Perhaps more important than difficulty making plans with friends, Backos has also had trouble with extracurriculars and schoolwork.
“It makes doing other activities very difficult,” she said. “It’s very much [like] a full-time job. So, musical season gets very difficult [and] sports get very difficult. [It] makes me really have [to] pick and choose what I’m doing.”
She explained that while showing is a lot of work, she benefits from it. She is able to make connections that will help her in the future in addition to scholarships as prizes that add up quickly. The prize for the Westminster show, a large one, is a $10,000 scholarship for the winning junior, who will then tour with others who placed first in their respective categories.
These scholarships are immensely beneficial, especially for students like her, who have big plans for education.
Backos is a straight A student enrolled in several Honors and Advanced Placement courses. She genuinely enjoys learning and puts extra effort into work when she is absent for shows.
“On the way to the dog shows, I’ll do my homework at the hotels,” she said. “[Anytime] I’m just sitting around, I’ll be doing some work. So, it’s always a balance.”
In the past, her teachers have worked with her before and after shows to ensure she understands and completes the necessary material.
One of these teachers is Ms. Kristen Solomon, English and Mock Trial teacher.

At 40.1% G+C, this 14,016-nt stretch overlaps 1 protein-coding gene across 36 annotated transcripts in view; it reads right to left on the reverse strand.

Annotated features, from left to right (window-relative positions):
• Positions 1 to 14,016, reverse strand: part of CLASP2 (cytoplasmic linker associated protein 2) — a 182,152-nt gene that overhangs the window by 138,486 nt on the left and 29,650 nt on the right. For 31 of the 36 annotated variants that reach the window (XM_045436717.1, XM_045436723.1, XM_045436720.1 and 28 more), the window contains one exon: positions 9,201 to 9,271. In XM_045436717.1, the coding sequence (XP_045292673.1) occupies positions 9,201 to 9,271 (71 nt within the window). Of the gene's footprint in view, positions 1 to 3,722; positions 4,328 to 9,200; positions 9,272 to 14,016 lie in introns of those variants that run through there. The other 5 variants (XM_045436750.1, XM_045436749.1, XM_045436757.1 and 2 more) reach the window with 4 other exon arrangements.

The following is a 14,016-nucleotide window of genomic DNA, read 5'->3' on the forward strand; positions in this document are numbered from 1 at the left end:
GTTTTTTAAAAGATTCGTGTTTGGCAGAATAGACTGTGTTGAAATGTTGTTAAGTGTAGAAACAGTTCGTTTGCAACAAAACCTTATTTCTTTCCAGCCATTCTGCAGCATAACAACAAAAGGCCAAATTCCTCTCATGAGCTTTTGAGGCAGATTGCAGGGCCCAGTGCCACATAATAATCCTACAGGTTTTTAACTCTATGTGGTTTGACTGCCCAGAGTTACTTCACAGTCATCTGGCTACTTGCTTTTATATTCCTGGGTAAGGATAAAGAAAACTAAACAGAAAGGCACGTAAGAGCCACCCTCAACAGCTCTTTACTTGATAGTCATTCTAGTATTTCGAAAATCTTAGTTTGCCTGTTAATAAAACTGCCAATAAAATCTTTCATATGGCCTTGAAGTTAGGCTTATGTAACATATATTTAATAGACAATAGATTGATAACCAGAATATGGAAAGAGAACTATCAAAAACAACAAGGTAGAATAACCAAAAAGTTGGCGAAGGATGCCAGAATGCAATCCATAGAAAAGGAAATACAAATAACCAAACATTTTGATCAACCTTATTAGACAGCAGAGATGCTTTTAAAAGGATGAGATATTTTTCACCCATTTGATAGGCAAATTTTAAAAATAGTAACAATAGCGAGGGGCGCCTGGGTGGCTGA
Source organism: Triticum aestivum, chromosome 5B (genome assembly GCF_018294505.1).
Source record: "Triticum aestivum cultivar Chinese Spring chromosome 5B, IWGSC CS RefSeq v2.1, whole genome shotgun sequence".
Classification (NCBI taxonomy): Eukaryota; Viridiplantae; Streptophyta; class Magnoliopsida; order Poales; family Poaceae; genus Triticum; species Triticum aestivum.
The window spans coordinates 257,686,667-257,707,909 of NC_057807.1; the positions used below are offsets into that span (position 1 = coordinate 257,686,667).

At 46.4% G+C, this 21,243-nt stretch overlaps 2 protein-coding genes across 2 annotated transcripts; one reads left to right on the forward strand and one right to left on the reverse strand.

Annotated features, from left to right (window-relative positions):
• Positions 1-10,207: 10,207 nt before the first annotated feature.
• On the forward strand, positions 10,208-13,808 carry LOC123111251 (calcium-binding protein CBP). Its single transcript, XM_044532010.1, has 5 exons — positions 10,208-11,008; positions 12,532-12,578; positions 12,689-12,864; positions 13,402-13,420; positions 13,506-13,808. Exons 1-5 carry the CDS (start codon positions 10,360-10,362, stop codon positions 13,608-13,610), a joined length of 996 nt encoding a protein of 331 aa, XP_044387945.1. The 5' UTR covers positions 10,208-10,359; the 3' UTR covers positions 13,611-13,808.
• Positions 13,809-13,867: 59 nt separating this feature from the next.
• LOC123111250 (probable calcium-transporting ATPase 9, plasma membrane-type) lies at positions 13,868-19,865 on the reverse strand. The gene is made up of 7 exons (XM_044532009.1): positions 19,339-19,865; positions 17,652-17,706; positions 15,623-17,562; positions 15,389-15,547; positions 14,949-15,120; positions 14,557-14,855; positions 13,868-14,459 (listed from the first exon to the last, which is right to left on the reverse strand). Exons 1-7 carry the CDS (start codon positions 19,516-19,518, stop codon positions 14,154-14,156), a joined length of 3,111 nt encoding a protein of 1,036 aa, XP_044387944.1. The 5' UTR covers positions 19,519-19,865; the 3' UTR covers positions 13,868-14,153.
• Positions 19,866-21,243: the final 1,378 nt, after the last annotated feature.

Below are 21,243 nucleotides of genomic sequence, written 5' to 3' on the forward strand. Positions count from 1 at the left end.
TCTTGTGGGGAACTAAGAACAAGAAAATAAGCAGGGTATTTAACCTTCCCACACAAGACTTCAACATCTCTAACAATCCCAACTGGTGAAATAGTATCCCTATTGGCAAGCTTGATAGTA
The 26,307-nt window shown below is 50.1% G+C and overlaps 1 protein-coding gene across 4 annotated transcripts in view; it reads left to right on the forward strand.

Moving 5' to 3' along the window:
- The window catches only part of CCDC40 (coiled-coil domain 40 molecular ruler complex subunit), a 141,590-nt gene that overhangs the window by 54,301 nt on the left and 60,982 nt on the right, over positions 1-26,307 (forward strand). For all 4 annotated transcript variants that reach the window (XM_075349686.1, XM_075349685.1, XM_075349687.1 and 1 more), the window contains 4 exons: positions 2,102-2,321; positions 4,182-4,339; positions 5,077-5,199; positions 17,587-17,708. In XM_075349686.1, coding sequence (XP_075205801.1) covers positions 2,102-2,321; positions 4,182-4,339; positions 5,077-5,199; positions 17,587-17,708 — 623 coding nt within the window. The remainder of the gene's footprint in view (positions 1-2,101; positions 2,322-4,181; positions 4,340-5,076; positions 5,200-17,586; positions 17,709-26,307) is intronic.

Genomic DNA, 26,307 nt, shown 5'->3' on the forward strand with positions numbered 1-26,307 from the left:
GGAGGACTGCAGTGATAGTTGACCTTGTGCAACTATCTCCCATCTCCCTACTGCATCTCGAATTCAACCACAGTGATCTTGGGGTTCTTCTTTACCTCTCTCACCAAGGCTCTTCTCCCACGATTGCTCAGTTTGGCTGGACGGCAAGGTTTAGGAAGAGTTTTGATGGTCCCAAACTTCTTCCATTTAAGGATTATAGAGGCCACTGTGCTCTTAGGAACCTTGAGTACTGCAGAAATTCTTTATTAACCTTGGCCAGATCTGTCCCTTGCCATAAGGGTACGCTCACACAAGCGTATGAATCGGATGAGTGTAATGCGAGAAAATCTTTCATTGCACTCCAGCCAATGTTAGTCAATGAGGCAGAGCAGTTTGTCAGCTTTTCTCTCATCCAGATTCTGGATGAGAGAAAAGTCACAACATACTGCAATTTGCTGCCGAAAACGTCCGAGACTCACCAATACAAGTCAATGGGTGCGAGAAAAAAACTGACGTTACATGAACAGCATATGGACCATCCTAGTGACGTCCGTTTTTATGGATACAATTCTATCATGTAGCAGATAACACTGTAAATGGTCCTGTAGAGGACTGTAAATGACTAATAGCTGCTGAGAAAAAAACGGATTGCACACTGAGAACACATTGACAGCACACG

Ms. Solomon said that Backos was given extensions when she was absent, and that she “always turned in her work” and that it “didn’t seem to affect her grade” in the class—Pre-AP English I.
Trigonometry teacher Ms. Christina Burkhart expressed much of the same sentiment regarding Backos’ work ethic.
“She’ll get all the work done before she goes, and if she has questions, she’ll come and ask,” Ms. Burkhart said. “[Sometimes] she’ll just make it up when she gets back. She’s very responsible.”
Burkhart explained that she works with Backos in advisory and after school when she needs help with a topic she missed in class.
Due to understanding teachers and a determination to learn, Backos has succeeded in balancing school, showing and her extracurriculars fairly well.
She urged other students to participate in extracurricular activities if they can and to “get involved with your school and community.”
A concern for many is that it will be difficult to balance activities with schoolwork and other obligations, but high school is the time to get involved and find things that make students happy.
“I would encourage [students] to participate in extracurriculars and not be too nervous about balancing schoolwork,” Solomon said. “I’d say utilize a calendar and plan to know what you’re missing.”
This is one of the strategies Backos uses that helps her keep everything in check.
It is because of her will and dedication that Backos has gained her way into the 2023 Westminster Kennel Club dog show, and many around her are proud of her efforts. She exhibits the aspects of a true golden lion.
As Backos prepares for Westminster and heads to several other shows in the meantime, Solomon wished her luck.
“I think it’s really exciting that she’s involved in something so unique and I’m proud of her,” Solomon said.
Other teachers shared the same sentiment of pride.
“It does not surprise me that she got into this because she’s very determined and willing to work hard for what she wants,” Burkhart said. “So, this is, you know, a fabulous experience for her. And I wish her all the luck and all the best.”